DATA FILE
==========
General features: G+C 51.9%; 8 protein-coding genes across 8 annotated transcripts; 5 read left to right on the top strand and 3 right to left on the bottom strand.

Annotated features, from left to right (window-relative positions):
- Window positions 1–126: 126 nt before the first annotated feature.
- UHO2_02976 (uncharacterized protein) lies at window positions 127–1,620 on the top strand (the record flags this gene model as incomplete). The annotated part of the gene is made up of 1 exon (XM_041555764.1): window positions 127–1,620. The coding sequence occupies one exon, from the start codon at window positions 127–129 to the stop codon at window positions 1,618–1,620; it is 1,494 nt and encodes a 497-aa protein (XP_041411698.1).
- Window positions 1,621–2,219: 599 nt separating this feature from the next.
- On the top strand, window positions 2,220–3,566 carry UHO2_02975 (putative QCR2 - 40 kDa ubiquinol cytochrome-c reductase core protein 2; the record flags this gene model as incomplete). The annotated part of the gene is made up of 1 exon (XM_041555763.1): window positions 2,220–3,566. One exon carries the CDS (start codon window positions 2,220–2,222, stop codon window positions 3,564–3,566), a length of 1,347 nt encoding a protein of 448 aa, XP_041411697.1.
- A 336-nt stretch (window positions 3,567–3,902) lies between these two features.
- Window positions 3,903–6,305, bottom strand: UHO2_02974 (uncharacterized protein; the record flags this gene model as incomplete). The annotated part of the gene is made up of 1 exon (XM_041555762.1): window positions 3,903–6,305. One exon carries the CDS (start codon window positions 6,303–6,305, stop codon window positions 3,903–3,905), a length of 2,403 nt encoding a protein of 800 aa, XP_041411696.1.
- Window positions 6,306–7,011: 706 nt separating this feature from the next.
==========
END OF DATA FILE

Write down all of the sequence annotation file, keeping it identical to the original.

General features: G+C 51.9%; 8 protein-coding genes across 8 annotated transcripts; 5 read left to right on the top strand and 3 right to left on the bottom strand.

Annotated features, from left to right (window-relative positions):
- Window positions 1–126: 126 nt before the first annotated feature.
- UHO2_02976 (uncharacterized protein) lies at window positions 127–1,620 on the top strand (the record flags this gene model as incomplete). The annotated part of the gene is made up of 1 exon (XM_041555764.1): window positions 127–1,620. The coding sequence occupies one exon, from the start codon at window positions 127–129 to the stop codon at window positions 1,618–1,620; it is 1,494 nt and encodes a 497-aa protein (XP_041411698.1).
- Window positions 1,621–2,219: 599 nt separating this feature from the next.
- On the top strand, window positions 2,220–3,566 carry UHO2_02975 (putative QCR2 - 40 kDa ubiquinol cytochrome-c reductase core protein 2; the record flags this gene model as incomplete). The annotated part of the gene is made up of 1 exon (XM_041555763.1): window positions 2,220–3,566. One exon carries the CDS (start codon window positions 2,220–2,222, stop codon window positions 3,564–3,566), a length of 1,347 nt encoding a protein of 448 aa, XP_041411697.1.
- A 336-nt stretch (window positions 3,567–3,902) lies between these two features.
- Window positions 3,903–6,305, bottom strand: UHO2_02974 (uncharacterized protein; the record flags this gene model as incomplete). The annotated part of the gene is made up of 1 exon (XM_041555762.1): window positions 3,903–6,305. One exon carries the CDS (start codon window positions 6,303–6,305, stop codon window positions 3,903–3,905), a length of 2,403 nt encoding a protein of 800 aa, XP_041411696.1.
- Window positions 6,306–7,011: 706 nt separating this feature from the next.